Radvanovosky and Brodsky also partnered with the U.S. Department of Homeland Security (DHS) to identify over 500,000 internet-facing, ICS-related devices globally. Then, with further work with DHS ICS experts and the DHS ICS-Cyber Emergency Response Team, they were able to narrow the results to 7,200 devices — with many lacking even basic security precautions and using weak, default or no authentication.
In an article published in 2013, Eric Byres observed that the Project Shine results revealed lists of traditional SCADA/ICS equipment. However, the work also uncovered additional device types with weak security or authentication that are not traditionally thought of as SCADA or ICS tools that faced the internet. These included medical devices, CCTV cameras, environmental controls and others. They also found odd things, such as off-road mining trucks and crematoriums connected to the internet.
Project Shine uncovered more than 65 different manufacturers of these devices ranging from Siemens to Motorola to Caterpillar.
Protecting systems from exploits
DHS ICS-CERT released an alert entitled “Alert (ICS-ALERT-11-343-01A): Control System Internet Accessibility (Update A)” in 2012, which it updated in 2018. The authors observed in this alert:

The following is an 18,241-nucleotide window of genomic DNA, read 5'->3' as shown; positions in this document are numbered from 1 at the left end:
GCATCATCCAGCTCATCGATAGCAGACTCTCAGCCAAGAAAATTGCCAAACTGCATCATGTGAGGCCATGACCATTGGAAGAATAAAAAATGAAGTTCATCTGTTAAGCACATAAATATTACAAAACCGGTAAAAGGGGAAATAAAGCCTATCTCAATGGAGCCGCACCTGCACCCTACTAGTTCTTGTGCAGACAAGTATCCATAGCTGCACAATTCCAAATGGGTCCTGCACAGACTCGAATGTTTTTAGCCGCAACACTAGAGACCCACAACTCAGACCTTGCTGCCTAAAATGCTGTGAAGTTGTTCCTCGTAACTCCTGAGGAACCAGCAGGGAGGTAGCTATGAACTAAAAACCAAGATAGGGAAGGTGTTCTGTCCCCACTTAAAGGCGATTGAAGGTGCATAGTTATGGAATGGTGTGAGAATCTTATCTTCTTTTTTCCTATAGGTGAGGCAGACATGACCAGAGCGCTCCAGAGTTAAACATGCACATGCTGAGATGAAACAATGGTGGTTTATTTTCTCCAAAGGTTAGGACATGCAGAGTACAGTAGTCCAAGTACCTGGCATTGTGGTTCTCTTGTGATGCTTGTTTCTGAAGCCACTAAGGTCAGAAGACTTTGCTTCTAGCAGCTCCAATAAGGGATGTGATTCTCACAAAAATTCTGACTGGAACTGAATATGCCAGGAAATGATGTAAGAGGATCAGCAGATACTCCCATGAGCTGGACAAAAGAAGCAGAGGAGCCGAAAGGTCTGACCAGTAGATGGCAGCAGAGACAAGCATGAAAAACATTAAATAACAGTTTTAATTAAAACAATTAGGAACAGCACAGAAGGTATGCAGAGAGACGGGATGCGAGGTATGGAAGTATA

Internet facing control systems have been identified in several critical infrastructure sectors. The systems vary in their deployment footprints, ranging from stand-alone workstation applications to larger distributed control systems (DCS) configurations. In many cases, these control systems were designed to allow remote access for system monitoring and management. All too often, remote access has been configured with direct Internet access (no firewall) and/or default or weak user names and passwords. In addition, those default/common account credentials are often readily available in public space documentation.
The ICS-CERT alert lists several actions that should be taken by ICS device owners to reduce and preferably eliminate these vulnerabilities. These actions include the following:
- audit control systems whether or not they are connected to the internet to find and get rid of any default, administrator-level user names and passwords;
- implement defensive security measures to minimize the risk of exploits;
- control network exposure for all ICS devices and make sure they do not face the internet directly;
- locate and isolate ICS networks and devices behind firewalls;
- implement virtual private networks that use two-factor authentication for remote access;
- eradicate default system accounts;
- put account lockout policies in place;
- require the use of strong passwords and multifactor authentication; and
- limit the number of administrator-level accounts, particularly by third-party vendors.
Although CNN called Shodan “the scariest search engine on the internet,” it is an amazing tool that can help network security engineers and CISOs identify their weak points with internet-connected devices — hopefully, before the bad guys do.